The PBS includes provisions for international students, making the UK an attractive destination for higher education. The ability of universities to attract talented students globally enhances the academic environment and contributes to the diversity of the student body.

 

b. Economic Contributions
International students make significant economic contributions, not just through tuition fees but also by spending in the local economy. Their presence supports jobs and services in university towns and cities.

 

c. Post-Study Work Opportunities
The reintroduction of the post-study work visa under the PBS allows international students to remain in the UK for two years (three years for doctoral graduates) after completing their studies, contributing to the skilled workforce. This opportunity makes the UK more attractive to students who wish to gain work experience post-graduation.

Read more about the Graduate Route here >>

 

Section F: Summary

 

The UK’s Points Based System represents a structured and strategic approach to immigration, aiming to attract individuals who can contribute positively to the nation’s economy, society, and educational institutions.

By assigning points for specific criteria such as skill level, salary, and language proficiency, the PBS ensures that only eligible applicants are able to work, study, or live in the UK.

This system covers various visa categories, including Skilled Workers, International Students, Health and Care Visas, and others, each designed to meet the UK’s diverse needs.

However, navigating the Points-Based System and its requirements can be complex, and details may vary based on individual circumstances and ongoing policy changes. Personalised advice can be the difference between a successful application and an unforeseen setback.

If you’re considering applying for a visa under the PBS, or if you’re an employer looking to sponsor overseas talent, our experts can help.

DavidsonMorris are UK immigration specialists, providing visa application services and tailored guidance to help you navigate the process and improve your prospects of success. Contact us for expert advice.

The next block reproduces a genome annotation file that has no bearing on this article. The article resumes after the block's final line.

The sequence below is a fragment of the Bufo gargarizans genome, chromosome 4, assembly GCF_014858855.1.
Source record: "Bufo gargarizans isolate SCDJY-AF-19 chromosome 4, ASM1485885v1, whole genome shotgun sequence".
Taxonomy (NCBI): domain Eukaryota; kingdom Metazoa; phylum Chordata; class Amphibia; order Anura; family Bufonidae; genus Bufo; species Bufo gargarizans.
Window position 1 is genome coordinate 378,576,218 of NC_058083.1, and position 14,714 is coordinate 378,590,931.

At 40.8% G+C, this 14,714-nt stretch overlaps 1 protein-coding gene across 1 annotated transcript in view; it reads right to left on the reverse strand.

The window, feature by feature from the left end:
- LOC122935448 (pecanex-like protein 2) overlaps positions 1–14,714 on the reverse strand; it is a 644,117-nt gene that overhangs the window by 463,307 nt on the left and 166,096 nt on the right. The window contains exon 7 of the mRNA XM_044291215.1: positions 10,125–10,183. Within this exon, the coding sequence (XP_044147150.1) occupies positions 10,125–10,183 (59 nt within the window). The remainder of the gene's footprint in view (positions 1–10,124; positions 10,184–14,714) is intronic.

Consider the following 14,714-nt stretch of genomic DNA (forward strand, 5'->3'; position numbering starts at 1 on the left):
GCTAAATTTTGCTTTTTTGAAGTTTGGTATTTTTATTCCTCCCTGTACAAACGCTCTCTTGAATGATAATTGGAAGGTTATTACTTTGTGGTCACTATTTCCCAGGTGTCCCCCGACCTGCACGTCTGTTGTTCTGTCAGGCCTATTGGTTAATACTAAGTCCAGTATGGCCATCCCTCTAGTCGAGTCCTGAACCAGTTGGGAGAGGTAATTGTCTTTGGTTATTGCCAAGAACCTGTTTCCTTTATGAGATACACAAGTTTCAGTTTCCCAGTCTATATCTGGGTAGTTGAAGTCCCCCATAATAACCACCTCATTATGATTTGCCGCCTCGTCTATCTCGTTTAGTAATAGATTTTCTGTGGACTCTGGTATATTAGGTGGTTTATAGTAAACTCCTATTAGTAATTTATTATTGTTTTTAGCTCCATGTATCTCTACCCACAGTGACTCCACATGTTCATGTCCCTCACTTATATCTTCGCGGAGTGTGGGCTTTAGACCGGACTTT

Section G: Frequently Asked Questions (FAQs) About the Points Based System

 

What is the Points Based System (PBS)?

The PBS is a method used by the UK to manage immigration, where applicants receive points for various criteria, such as skill level, salary, and language proficiency. It applies to workers, students, and several other categories of migrants, helping to ensure that only those who meet specific criteria can move to the UK.

 

Who needs to apply through the PBS?

Non-UK residents wishing to work, study, or join family members in the UK typically need to apply through the PBS. This includes skilled workers, healthcare professionals, researchers, and international students, among others.

 

How can I find out if I’m eligible for a visa under the PBS?

Eligibility depends on the specific visa category you’re applying for. Generally, you will need a job offer from a licensed sponsor (for work visas), an offer from a recognised educational institution (for student visas), or meet other specific criteria related to your visa type.

 

Can I bring my family members with me under the PBS?

Most PBS visas allow you to bring dependents, including your spouse, partner, and children under 18 years of age, provided certain conditions are met. Each dependent must apply for their visa, and you must show you have the financial means to support them during their stay.

 

Is there a minimum salary requirement for the Skilled Worker visa?

Yes, the Skilled Worker visa requires you to be paid a minimum salary, which can vary depending on the job. Generally, you must be paid the higher of either the general salary threshold of £38,700 per year or the specific salary requirement for your job type, known as the “going rate,” unless a lower rate applies.

 

How do I prove my English language proficiency?

You will need to pass a Secure English Language Test (SELT) from an approved provider. The required level varies depending on your visa category but is typically at B1, B2, or higher on the Common European Framework of Reference for Languages (CEFR).

 

Can I switch from one visa category to another within the PBS while I’m in the UK?

In many cases, you can apply to switch to a different visa category from within the UK, such as moving from a Student visa to a Skilled Worker visa. There are specific requirements for each category, and you must apply before your current visa expires.

 

Are there any exceptions or waivers to the PBS requirements?

Some visa categories offer exceptions or waivers for certain requirements under specific conditions, such as shortage occupations for the Skilled Worker visa, which may have lower salary thresholds. Additionally, PhD-level roles and healthcare professionals on the Health and Care visa may benefit from different criteria. Always check the latest guidance.

 

How long does it take to get a decision on my PBS visa application?

Processing times can vary based on the visa category and where you apply from. Typically, decisions for applications made outside the UK are received within 3 weeks. For applications made within the UK, it can take up to 8 weeks.